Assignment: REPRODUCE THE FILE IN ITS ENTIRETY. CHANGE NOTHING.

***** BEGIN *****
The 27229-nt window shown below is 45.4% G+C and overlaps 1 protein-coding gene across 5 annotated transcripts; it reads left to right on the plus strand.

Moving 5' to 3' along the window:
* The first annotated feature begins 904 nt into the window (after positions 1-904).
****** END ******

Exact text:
The 27229-nt window shown below is 45.4% G+C and overlaps 1 protein-coding gene across 5 annotated transcripts; it reads left to right on the plus strand.

Moving 5' to 3' along the window:
* The first annotated feature begins 904 nt into the window (after positions 1-904).